Technical professionals who seek upward mobility with an MBA degree may please construction industry employers who see more value in their expanded capability. But a broad MBA may not add to industry knowledge and can lure seekers right into a new business.
Now, an engineers group and a well-known university are joining forces to steer industry professionals into the first grad school business management program that focuses entirely on how to runor better runarchitecture, engineering and construction firms, and even public agencies.
The American Council of Engineering Companies (ACEC) announced Oct. 25 that it is linking with Northwestern University, Evanston, Ill., to create a new graduate degree, the "Master of A/E/C Business Management," which would be available to current industry practitioners with a technical degree and at least one year of on-the-job experience. The program is not geared for current undergraduates. Upon completion of 12 courses, Northwesterns McCormick School of Engineering and Applied Science would convey a Master of Science degree.
The program would offer industry practitioners business training geared specifically for A/E/C management, "as opposed to a generic MBA program," says ACEC President Dave Raymond. Its program would allow students to take business electives at Northwesterns prestigious Kellogg School of Management.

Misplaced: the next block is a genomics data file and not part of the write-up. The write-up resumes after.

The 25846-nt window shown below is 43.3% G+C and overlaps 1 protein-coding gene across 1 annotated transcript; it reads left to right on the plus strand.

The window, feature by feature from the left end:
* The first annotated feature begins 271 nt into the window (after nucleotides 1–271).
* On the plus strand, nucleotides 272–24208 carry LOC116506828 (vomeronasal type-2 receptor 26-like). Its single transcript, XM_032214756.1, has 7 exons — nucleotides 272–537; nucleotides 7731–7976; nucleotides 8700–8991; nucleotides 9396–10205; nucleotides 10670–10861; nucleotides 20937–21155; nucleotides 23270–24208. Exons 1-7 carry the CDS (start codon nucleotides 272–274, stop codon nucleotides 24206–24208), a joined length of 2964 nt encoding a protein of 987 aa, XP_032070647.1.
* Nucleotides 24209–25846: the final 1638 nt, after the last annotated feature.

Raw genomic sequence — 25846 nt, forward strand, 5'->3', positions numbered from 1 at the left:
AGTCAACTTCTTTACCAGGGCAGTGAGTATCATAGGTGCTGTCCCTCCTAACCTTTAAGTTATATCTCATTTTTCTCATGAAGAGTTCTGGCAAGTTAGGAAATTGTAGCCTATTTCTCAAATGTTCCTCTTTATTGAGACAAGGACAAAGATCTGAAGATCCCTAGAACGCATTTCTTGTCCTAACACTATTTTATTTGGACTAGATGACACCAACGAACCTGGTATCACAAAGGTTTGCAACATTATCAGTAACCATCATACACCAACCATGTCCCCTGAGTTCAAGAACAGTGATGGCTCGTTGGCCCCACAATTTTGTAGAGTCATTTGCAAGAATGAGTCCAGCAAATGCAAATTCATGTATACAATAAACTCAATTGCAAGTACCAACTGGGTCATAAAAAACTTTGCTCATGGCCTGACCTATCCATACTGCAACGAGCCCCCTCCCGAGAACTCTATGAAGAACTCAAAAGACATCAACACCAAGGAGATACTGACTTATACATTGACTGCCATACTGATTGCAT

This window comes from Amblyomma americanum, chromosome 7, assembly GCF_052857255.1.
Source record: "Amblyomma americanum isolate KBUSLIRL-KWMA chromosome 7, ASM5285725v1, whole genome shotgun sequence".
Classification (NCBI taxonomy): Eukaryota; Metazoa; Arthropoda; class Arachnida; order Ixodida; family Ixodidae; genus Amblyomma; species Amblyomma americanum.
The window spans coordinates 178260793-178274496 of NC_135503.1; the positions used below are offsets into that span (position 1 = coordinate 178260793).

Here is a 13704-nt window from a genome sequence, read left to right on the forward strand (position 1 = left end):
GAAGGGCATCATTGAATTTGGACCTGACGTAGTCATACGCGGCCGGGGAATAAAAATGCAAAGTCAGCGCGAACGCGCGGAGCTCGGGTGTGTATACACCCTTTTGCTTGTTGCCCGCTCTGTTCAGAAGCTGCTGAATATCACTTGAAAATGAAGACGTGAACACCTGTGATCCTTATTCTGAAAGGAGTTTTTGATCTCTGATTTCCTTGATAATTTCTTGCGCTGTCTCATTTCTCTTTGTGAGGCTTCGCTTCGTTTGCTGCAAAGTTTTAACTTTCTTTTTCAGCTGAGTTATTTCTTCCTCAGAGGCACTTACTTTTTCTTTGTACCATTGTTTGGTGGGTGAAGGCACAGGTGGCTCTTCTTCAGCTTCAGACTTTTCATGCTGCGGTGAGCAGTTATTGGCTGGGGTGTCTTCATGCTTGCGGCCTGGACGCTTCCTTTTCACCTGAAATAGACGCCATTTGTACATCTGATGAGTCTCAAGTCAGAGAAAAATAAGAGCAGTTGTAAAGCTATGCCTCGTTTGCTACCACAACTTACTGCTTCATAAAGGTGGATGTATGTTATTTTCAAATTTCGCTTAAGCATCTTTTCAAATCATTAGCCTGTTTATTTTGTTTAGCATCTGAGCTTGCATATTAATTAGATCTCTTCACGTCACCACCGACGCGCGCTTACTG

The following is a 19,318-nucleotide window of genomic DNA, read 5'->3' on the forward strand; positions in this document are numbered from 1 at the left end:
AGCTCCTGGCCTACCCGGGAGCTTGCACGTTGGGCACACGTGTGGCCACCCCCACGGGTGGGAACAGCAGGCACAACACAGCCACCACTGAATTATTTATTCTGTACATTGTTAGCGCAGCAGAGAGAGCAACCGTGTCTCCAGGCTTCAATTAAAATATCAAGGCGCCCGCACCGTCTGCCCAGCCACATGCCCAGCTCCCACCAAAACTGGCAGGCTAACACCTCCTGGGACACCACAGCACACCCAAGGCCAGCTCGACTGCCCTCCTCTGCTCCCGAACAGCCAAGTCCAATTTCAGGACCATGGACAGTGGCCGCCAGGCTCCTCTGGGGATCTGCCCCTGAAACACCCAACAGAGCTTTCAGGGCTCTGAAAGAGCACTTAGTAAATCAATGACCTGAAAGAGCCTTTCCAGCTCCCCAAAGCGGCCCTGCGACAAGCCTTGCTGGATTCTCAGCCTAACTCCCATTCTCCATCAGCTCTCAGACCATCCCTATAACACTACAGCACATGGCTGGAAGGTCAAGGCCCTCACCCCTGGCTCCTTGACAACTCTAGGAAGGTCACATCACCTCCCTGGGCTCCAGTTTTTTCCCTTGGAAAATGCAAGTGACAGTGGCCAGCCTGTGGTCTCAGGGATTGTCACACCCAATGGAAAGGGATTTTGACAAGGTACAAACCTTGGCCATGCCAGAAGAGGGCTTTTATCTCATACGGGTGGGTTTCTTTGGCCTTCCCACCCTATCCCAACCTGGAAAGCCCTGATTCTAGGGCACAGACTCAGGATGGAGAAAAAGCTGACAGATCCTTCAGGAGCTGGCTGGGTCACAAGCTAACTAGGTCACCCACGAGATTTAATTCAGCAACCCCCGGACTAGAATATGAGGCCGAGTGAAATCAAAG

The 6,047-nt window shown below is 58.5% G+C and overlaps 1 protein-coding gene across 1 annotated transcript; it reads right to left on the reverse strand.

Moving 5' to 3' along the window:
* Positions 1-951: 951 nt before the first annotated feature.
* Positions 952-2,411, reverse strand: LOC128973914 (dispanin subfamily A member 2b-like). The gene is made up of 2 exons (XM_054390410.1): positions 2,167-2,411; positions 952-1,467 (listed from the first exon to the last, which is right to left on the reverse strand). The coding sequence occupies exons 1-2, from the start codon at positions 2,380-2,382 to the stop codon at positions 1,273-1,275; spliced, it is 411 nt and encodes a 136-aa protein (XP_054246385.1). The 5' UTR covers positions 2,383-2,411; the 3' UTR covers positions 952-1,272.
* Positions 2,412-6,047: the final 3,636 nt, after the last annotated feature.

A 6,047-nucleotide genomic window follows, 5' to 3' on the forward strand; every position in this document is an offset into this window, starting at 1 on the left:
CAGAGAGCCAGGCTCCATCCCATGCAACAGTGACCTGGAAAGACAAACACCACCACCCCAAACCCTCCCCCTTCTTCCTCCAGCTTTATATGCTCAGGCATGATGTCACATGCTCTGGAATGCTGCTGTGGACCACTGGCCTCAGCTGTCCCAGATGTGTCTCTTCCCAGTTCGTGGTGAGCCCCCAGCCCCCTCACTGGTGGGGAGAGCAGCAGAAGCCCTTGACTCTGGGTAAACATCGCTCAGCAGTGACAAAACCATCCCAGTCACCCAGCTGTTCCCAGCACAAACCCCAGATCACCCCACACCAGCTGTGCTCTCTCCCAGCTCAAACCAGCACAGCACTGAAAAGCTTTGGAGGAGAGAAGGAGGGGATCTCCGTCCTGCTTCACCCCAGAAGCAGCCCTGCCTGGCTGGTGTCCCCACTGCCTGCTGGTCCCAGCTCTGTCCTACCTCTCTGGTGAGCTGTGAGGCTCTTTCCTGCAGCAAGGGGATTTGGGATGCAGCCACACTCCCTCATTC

|Its Business. Engineering prof Krizek wants specialists.|
The new masters program is set to begin next fall as its developers troll for students and work out campus politics between the engineering and business schools. "This is an idea Ive had for many years," says Raymond J. Krizek, the engineering schools Stanley F. Pepper Professor of Civil Engineering and a 44-year teaching veteran. "MBAs are not what our people want in this profession. They teach you how to manage a shoe store, but not a construction project."
Grad students would choose from an array of industry-focused business courses and electives (see chart) that include one course per quarter from the Kellogg school and weekly seminars, says Krizek. Jeffrey Beard, ACEC vice president and director of its Institute for Business Management, touts courses in entrepreneurship and business innovation that he says might help A/E/C firms change markets and project delivery systems.
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Faculty from Northwesterns famed Medill School of Journalism will be tapped for expertise on business communication, and 25 adjuncts from nearby employers such as Pepper Construction Co., Turner Construction Co. and Argonne National Laboratories will offer expertise, according to Krizek.
ACEC hopes that prospective students, particularly in the Chicago area, can fit late afternoon and evening classes into their work schedules and that employers will cover the programs cost, says Beard. But the group is not providing individual funding.
ACEC is having a harder time finding support for the A/E/C business masters at other universities. Discussions with Bostons Northeastern University and with Stanford University in Palo Alto, Calif., are progressing more slowly. "An MBA in de-sign and construction would be best, but we cant find faculty sponsorship," Beard says.